3. Mark Sanchez vs. Mitch Mustain in the battle of Troy.  Let’s see, the top-rated prep quarterback of 2005 is set to duke it out with the top-rated prep quarterback of 2006…at USC.  Yeah, you’re not going to find a position battle that has more energy this spring than this one.  While the importance of Mark vs. Mitch is up for debate, since both are capable of leading the Trojan offense, it’s one of those spring competitions that’s so juicy, it’ll demand close scrutiny, even if Pete Carroll withholds a verdict until August.     


Matthew Zemek  

Q: What are the three most important storylines this spring?

A: In terms of the big-ticket schools and the national title race, the big spring storylines will be different from the kinds of stories that will affect the sport on a deeper level. With that in mind, let's provide two separate lists:
 
With respect to the national title race:
 
3) The installation of Rich Rodriguez's offense at Michigan. Lots of urgent work needs to be done at the old-money power, which faces the biggest systemic transition in its entire history.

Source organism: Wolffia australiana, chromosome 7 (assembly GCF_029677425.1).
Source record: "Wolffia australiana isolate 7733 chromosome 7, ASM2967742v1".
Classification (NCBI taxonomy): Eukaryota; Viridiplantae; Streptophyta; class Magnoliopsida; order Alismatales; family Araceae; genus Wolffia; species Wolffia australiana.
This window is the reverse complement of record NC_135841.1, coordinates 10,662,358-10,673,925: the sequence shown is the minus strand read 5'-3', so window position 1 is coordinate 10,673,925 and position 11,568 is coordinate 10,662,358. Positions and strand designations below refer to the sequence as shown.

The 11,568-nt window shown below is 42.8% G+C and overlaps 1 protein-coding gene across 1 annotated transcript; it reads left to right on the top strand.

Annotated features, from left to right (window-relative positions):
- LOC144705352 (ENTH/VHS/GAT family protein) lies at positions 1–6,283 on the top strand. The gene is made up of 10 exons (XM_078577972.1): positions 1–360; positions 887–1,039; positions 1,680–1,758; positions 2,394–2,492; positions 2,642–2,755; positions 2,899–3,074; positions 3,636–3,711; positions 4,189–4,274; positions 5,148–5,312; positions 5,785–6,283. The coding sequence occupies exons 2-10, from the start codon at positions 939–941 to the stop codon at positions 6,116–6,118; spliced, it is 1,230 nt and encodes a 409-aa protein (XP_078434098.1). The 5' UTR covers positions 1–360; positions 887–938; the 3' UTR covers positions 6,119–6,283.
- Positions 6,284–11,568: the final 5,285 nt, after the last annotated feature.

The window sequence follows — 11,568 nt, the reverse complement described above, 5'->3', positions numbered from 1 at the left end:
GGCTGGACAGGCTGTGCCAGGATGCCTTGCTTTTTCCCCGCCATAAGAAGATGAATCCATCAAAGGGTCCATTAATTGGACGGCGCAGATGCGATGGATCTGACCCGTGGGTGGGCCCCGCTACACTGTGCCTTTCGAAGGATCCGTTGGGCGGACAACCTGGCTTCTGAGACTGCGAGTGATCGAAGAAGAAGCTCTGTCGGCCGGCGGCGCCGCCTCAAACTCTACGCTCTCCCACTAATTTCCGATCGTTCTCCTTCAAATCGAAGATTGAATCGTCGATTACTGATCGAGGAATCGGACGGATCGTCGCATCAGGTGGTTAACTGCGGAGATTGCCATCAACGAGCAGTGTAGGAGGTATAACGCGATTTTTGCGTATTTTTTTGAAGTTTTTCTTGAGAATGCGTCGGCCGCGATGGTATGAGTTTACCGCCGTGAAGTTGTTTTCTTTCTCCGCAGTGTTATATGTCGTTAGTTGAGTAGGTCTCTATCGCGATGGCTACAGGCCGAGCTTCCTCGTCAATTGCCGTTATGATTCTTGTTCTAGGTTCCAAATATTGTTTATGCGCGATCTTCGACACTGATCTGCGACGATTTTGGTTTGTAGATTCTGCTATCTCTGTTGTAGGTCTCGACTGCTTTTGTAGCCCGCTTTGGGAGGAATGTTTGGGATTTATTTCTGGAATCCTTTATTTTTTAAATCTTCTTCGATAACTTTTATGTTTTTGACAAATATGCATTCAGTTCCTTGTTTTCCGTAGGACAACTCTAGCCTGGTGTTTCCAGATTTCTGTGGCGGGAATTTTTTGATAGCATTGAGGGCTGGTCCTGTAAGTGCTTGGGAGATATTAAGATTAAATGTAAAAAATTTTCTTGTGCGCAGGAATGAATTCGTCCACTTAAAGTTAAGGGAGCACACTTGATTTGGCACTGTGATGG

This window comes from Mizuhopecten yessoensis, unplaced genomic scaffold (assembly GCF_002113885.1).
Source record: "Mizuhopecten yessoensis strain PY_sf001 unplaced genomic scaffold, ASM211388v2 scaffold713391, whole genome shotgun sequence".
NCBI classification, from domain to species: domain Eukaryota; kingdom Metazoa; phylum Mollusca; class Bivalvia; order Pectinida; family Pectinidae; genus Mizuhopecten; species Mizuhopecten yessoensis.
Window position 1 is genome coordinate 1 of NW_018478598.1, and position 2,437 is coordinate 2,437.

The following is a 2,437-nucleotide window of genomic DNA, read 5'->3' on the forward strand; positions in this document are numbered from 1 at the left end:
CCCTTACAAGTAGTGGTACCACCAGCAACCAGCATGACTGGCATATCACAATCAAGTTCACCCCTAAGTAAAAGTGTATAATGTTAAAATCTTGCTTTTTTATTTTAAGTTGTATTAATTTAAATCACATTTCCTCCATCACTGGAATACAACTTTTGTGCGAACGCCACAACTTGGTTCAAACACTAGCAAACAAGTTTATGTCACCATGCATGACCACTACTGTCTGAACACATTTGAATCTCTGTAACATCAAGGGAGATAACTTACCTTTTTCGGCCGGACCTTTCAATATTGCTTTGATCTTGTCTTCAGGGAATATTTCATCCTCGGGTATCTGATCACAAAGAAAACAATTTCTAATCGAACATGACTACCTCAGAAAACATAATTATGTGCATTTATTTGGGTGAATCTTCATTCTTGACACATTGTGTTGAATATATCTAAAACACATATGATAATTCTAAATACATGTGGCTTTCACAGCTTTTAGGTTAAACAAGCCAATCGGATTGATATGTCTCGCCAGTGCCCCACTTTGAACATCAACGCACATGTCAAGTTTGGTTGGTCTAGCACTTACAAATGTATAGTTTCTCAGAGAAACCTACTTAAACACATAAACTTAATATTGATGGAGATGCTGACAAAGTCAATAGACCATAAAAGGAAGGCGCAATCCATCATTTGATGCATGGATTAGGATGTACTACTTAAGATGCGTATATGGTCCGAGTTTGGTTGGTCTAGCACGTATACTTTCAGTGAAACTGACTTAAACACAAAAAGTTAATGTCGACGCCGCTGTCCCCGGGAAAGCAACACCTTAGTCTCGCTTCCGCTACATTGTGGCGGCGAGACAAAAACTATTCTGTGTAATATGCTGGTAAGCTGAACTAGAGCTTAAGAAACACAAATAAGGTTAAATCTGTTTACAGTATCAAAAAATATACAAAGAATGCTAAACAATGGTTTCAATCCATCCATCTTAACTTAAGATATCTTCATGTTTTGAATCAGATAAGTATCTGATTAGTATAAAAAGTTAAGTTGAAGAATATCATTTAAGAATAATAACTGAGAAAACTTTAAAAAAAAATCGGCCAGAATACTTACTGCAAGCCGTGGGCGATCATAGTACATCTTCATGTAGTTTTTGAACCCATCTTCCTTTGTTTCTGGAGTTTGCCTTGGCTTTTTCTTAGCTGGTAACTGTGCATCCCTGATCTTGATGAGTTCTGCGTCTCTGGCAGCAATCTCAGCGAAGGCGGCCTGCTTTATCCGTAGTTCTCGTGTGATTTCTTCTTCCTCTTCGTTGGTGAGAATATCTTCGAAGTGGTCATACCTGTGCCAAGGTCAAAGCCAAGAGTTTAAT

2) The development of Florida's defense. It's not Mao's China in the 1950s, but a "Great Leap Forward" needs to take place in Gainesville if the Gators are to challenge Georgia for the SEC East, the SEC, and the national crown.
 
1) The quarterback clash at USC. Mitch Mustain and Mark Sanchez will face major man-making motivational moments in Tinseltown, under the watchful eyes of Pete Carroll and Steve Sarkisian. The race to continue Troy's tremendous quarterbacking tradition begins in earnest. The stakes are higher than high for two young men and a proud program.